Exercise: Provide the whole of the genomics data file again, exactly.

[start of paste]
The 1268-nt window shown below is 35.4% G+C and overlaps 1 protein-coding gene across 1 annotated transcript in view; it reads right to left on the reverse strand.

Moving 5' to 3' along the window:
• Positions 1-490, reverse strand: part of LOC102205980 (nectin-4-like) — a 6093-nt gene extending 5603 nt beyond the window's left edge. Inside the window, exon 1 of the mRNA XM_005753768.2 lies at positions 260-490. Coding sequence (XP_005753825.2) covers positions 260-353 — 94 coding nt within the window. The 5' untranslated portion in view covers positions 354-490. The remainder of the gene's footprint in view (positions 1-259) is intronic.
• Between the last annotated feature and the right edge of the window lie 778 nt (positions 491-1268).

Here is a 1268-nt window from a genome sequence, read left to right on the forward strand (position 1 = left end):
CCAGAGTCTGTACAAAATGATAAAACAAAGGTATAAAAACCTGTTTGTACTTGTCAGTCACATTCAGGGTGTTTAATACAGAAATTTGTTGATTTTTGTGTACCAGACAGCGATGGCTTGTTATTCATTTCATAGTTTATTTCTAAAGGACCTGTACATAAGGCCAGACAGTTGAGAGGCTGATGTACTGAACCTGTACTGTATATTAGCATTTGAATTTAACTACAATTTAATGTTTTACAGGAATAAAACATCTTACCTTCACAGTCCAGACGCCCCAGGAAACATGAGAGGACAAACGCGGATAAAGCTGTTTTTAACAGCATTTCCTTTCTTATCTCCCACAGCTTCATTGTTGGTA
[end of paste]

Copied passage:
The 1268-nt window shown below is 35.4% G+C and overlaps 1 protein-coding gene across 1 annotated transcript in view; it reads right to left on the reverse strand.

Moving 5' to 3' along the window:
• Positions 1-490, reverse strand: part of LOC102205980 (nectin-4-like) — a 6093-nt gene extending 5603 nt beyond the window's left edge. Inside the window, exon 1 of the mRNA XM_005753768.2 lies at positions 260-490. Coding sequence (XP_005753825.2) covers positions 260-353 — 94 coding nt within the window. The 5' untranslated portion in view covers positions 354-490. The remainder of the gene's footprint in view (positions 1-259) is intronic.
• Between the last annotated feature and the right edge of the window lie 778 nt (positions 491-1268).

Here is a 1268-nt window from a genome sequence, read left to right on the forward strand (position 1 = left end):
CCAGAGTCTGTACAAAATGATAAAACAAAGGTATAAAAACCTGTTTGTACTTGTCAGTCACATTCAGGGTGTTTAATACAGAAATTTGTTGATTTTTGTGTACCAGACAGCGATGGCTTGTTATTCATTTCATAGTTTATTTCTAAAGGACCTGTACATAAGGCCAGACAGTTGAGAGGCTGATGTACTGAACCTGTACTGTATATTAGCATTTGAATTTAACTACAATTTAATGTTTTACAGGAATAAAACATCTTACCTTCACAGTCCAGACGCCCCAGGAAACATGAGAGGACAAACGCGGATAAAGCTGTTTTTAACAGCATTTCCTTTCTTATCTCCCACAGCTTCATTGTTGGTA